Local physician Dr. Andrew Ashley will be speaking about alcohol use disorder and treatment options at an upcoming workshop Nov. 16 for Princeton community leaders.
A treatment option for alcohol use disorder that can eliminate cravings, doesn’t require abstinence and that provides stability for seeking counselling and other supports, is being championed by medical practitioners in Princeton.
While not always needed, this approach often includes the prescribing of a medication in order to eliminate cravings and ease withdrawal symptoms, giving people the choice to stop or simply reduce the amount they drink.
“Medications are just one tool in the toolbox,” said Dr. Andrew Ashley, explaining that he and his patient work together to discuss and create a care plan that’s right for the individual.
“Certain tools work better for different people, and what may be right for one person may not be for another.”
The option to try one of the several approved medications can provide freedom from cravings making it easier to connect to supports such as counselling and community resources.
“It’s also about having more than one tool in the toolbox,” said Ashley.
“Some people might want to go to a support group, get some counselling and take a medication. It really comes down to providing another option for people.”
He encourages people wondering about treatment and the new options available to visit their doctor or nurse practitioner’s office. “Way more of us struggle with this than anyone might think, and we’re here to help.”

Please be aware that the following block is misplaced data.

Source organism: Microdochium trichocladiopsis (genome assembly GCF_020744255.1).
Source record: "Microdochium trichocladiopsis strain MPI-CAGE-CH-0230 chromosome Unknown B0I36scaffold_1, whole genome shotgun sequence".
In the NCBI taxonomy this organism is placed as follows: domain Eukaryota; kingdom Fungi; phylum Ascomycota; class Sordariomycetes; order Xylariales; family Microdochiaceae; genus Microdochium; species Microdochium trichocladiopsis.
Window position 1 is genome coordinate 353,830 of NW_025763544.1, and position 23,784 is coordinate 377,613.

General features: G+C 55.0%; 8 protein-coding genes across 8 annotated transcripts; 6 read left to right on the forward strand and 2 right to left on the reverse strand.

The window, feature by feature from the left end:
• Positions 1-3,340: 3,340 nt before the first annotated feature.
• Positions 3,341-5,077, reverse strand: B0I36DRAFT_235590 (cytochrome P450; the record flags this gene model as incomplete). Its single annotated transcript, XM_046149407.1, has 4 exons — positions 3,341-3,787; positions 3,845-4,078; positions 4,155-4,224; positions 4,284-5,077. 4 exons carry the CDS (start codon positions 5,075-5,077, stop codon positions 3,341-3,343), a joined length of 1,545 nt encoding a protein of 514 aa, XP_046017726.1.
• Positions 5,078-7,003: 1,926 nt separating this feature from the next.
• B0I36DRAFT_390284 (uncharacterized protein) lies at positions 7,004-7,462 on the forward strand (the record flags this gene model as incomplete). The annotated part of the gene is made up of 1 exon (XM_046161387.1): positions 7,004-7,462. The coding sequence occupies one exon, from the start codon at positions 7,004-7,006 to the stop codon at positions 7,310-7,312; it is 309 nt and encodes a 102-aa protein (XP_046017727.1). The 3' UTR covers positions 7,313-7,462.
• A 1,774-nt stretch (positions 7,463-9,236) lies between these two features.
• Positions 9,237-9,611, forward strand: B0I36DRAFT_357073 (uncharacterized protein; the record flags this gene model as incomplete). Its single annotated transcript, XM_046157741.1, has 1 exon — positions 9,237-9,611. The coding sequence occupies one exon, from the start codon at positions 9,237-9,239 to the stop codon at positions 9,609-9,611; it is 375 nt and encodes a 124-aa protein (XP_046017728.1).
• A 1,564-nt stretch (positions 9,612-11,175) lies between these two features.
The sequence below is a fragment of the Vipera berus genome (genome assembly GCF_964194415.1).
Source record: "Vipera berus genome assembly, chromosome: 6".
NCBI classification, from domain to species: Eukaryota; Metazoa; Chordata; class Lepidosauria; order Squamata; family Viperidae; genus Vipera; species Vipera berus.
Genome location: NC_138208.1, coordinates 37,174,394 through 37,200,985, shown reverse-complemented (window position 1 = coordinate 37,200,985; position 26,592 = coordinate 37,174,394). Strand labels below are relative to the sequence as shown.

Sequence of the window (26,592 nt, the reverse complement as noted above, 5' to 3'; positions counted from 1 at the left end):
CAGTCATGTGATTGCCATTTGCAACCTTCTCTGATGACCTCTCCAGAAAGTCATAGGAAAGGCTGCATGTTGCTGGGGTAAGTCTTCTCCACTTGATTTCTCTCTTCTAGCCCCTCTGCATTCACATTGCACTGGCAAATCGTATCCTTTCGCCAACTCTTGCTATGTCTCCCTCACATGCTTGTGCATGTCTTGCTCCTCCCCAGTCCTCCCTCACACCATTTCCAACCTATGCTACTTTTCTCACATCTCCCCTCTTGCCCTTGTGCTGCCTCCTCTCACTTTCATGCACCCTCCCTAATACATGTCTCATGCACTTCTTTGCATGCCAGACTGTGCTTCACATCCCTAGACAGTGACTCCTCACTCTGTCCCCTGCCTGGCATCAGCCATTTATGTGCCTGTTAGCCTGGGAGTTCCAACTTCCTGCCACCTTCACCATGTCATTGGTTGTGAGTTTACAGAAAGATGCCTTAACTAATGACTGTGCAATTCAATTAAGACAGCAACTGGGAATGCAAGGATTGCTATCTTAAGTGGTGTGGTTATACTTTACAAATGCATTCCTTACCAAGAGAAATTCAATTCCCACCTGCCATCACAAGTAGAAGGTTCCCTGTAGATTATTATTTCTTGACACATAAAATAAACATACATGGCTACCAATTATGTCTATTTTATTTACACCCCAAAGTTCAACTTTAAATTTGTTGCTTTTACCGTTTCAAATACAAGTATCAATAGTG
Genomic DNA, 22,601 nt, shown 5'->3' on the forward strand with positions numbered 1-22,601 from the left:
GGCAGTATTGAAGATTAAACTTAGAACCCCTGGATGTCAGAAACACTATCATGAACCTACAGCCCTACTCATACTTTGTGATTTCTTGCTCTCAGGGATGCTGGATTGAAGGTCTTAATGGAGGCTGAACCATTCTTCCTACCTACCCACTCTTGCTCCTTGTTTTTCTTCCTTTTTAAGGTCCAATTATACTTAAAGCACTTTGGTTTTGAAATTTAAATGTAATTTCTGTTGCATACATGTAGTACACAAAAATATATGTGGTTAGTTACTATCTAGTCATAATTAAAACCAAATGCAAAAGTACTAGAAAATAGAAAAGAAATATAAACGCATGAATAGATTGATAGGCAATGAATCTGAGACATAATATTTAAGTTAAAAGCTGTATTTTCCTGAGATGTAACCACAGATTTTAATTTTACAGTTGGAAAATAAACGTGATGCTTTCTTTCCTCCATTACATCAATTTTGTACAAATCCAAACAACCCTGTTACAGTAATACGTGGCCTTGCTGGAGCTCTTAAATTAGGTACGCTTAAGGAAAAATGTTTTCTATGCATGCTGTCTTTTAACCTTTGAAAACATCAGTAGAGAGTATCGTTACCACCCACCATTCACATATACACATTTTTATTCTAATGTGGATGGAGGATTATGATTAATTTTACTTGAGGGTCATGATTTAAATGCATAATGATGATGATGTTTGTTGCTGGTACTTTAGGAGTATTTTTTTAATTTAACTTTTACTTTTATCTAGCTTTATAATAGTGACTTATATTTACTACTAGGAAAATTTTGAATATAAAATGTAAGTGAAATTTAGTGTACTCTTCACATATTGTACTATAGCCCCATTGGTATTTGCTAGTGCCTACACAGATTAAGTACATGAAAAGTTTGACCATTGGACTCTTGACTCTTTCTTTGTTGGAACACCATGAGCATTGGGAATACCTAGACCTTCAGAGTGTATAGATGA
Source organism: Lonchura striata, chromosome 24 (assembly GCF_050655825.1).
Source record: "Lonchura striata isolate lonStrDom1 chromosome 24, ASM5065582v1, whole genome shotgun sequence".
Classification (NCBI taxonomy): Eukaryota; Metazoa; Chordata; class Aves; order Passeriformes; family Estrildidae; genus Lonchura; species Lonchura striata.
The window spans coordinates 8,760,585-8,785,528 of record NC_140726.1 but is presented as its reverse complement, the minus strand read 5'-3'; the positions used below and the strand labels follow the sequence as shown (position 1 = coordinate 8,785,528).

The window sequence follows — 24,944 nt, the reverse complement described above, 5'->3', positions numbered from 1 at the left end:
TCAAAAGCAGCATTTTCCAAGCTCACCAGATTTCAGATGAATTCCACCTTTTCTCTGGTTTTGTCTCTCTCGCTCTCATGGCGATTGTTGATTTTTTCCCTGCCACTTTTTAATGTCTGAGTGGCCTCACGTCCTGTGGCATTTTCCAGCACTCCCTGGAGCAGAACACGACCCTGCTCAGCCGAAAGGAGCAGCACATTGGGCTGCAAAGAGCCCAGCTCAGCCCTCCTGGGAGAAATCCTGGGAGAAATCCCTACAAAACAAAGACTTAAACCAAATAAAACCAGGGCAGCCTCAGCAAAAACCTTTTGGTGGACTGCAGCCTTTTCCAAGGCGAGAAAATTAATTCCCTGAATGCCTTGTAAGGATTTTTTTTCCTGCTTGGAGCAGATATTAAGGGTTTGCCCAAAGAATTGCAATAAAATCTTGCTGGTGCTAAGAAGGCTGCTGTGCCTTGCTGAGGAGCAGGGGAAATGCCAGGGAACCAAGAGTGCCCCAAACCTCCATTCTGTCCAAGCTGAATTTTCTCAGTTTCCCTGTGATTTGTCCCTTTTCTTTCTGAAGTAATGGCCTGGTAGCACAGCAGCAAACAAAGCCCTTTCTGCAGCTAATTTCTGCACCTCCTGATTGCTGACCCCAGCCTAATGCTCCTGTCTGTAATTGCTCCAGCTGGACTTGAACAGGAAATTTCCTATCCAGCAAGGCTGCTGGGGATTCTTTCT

New treatment options also offer new hope for recovery. “I meet people who wonder what’s the point in trying again,” added Ashley. “But it’s never too late, and there’s always a benefit to stopping no matter where you are in the continuum.”
In fact, many health risks, including some forms of cancer, are associated with the over-consumption of alcohol.
According to the Canada’s Low-Risk Alcohol Drinking Guidelines Report published in 2022, less is better – with a recommendation of no more than two drinks per sitting or 10 drinks per week for women, and no more than three per sitting or 15 per week for men.
People representing all areas of our community are invited to learn more about understanding alcohol use disorder as a medical condition, about treatment options and about the work currently taking place in Princeton.
This event will also include coming together and talking about the existing supports in Princeton, and what the community can do to promote a healthier relationship with alcohol for more people.
If you are interested in attending this free workshop or to learn more, please visit: www.cauds.org
Heather Allen is the communications director for the Canadian Alcohol Use Disorder Society, a national nonprofit, which advocates for a more effective and compassionate approach to treating alcohol use disorder as a medical condition. The organization was formed in Penticton and is proud to both collaborate with a variety of health-care organizations and to work in partnership with the Community Foundation of the South Okanagan Similkameen.